Notably, shortly following the inception of DOCDEX, a prominent dispute resolution expert commented that alternative dispute resolution was expanding into new fields and niches and adopting new forms with great future potential. 14 Eventually, this respected expert’s view turned out to be prescient, but it is doubtful that he could have foreseen how vast the potential of the system was going to be: within two decades DOCDEX successfully transformed from a limited service for letters of credit disputes into a universal trade-finance dispute resolution platform.
Freight forwarders, or forwarding agents as they are otherwise known, are probably the most versatile operators in the trade chain. They collect goods from exporters, sometimes actually packing them for shipment, transport them to ports of shipment by road, rail or barge and arrange with the shipping company (or airline) for them to be loaded on board. Their knowledge of overseas markets, the documentation required and the current import regulations applying in foreign countries is of great value to exporters who will often entrust them with the preparation of certain documents requiring chamber of commerce certification and consular legalisation. Of particular importance is the ability of freight forwarders to issue bills of lading covering goods during transport by several different means; these are known as multimodal bills of lading. Exporters may benefit from the freight forwarder combining their goods with those from other exporters and negotiating with the carrier for a bulk discount on the freight.
most data in this field are either estimation or based on survey report. Despite the limited data availability, it’s safe to conclude that bank tradefinance is important in facilitating internationaltrade, although its contribution varies in different estima- tion. For bank tradefinance, the most important instrument is Letter of Credit (LC). Committee on the Global Financial System (2014) estimated that bank tradefinance directly supports about one-third of global trade, with LC covering over half of bank finance. International Chamber of Commerce (ICC, 2014) has a similar conclusion on the importance of LC in bank tradefinance: in 2013, the share of traditional commer- cial LC in export and import tradefinance is 41% and 36%. Not very surprisingly, this number has a great variation across region and nation. ICC Banking Commission (2014) reported that Europe and North America used more of Document Collection (DC), while Asia-Pacific countries heavily rely on LC, covering 75% and 68% of their export and import bank tradefinance. Niepmann and Schmidt-Eisenlohr (2014) em- pirically studied LC in United States, finding that LC only covers 8.8% of U.S. export in 2012, though with different degrees across country and industry, varying between 0 and 90%. For example, 30% of U.S. export to China is financed by LC. According to Niepmann and Schmidt-Eisenlohr (2014), the use of LC is highly correlated with contract environment and rule of law: LC is mostly employed for exports to countries with intermediate degrees of contract enforcement. It is also used for riskier destina- tions than DC. In short, LC plays an important role in tradefinance, especially for developing and Asia-Pacific countries.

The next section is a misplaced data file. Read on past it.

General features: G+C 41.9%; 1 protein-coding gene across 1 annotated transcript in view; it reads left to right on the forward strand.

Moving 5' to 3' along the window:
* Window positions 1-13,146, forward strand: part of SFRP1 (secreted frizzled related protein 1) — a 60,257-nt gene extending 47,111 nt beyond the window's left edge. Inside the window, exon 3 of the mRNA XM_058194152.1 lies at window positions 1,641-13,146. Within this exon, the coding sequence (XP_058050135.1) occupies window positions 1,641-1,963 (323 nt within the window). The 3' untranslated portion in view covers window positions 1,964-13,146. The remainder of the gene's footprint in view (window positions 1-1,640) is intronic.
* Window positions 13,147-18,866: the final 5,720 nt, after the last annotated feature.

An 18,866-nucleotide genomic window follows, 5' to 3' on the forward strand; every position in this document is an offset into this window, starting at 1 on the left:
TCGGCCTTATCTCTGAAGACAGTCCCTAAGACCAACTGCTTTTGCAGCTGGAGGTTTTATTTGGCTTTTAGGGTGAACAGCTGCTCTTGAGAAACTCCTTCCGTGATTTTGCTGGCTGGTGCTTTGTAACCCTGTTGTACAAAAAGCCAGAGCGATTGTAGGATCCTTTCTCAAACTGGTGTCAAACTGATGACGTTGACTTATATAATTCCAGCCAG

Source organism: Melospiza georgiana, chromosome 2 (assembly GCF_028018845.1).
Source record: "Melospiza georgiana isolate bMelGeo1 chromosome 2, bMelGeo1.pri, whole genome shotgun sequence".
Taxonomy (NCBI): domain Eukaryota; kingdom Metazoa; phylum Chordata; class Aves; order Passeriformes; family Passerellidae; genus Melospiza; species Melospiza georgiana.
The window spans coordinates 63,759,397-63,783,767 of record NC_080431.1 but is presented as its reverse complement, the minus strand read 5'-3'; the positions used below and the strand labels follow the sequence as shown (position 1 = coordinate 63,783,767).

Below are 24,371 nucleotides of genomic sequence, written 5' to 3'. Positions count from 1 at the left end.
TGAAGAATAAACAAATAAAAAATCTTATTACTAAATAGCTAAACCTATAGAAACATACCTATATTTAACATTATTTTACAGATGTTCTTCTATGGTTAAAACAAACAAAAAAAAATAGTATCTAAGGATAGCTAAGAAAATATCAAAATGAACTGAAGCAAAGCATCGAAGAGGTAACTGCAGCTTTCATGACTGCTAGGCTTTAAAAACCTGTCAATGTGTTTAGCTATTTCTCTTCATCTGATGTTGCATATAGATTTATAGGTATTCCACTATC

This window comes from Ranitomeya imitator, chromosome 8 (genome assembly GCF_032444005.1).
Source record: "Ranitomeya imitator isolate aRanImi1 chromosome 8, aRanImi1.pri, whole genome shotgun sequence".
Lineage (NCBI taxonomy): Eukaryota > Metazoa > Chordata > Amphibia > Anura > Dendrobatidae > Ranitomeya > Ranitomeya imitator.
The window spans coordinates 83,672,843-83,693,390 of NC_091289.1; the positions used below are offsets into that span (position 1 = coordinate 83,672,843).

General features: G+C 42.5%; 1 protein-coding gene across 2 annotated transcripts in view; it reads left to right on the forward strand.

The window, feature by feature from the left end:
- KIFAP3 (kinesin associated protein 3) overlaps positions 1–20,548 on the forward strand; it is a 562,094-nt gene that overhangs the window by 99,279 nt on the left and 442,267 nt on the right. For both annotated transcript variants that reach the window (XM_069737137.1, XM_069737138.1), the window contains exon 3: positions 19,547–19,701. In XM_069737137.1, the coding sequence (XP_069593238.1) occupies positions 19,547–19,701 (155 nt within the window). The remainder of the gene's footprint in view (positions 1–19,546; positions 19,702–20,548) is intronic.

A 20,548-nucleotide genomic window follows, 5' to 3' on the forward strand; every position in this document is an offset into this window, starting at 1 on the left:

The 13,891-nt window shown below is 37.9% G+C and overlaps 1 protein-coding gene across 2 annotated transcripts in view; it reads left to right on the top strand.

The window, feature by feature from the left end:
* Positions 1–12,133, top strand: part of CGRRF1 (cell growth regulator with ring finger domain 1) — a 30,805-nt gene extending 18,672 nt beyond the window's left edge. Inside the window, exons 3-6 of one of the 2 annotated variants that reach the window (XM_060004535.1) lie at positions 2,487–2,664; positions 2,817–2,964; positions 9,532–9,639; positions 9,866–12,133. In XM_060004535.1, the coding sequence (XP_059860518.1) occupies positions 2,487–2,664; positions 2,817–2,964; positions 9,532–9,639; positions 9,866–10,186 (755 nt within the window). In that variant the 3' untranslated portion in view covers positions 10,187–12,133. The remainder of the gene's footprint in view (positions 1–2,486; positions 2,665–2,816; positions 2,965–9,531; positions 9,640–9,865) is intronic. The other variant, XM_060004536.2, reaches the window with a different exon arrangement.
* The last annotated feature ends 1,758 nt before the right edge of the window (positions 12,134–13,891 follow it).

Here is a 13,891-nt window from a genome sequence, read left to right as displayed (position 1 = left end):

The costs of exporting are significant relative to production costs, and needless to say, this applies in particular to exports to distant and exotic markets such as the BRICs. Moreover, export costs consist of more than transport, insurance, tradefinance, exchange rate hedging and tariffs. Actually, fixed and sunk export costs are at least equally important and include the costs of gaining market-specific knowledge and knowledge about how to do business in the foreign market, setting up and running a foreign distribution channel, adapting products to foreign standards (and taste), adjusting the organisation and complying with administra- tive formalities and regulations and the like. Unlike transport and tariff costs, for example, fixed and sunk export costs do not vary with sales, and average trade costs are thus larger and more likely to be restrictive for SMEs. Hence, volume matters.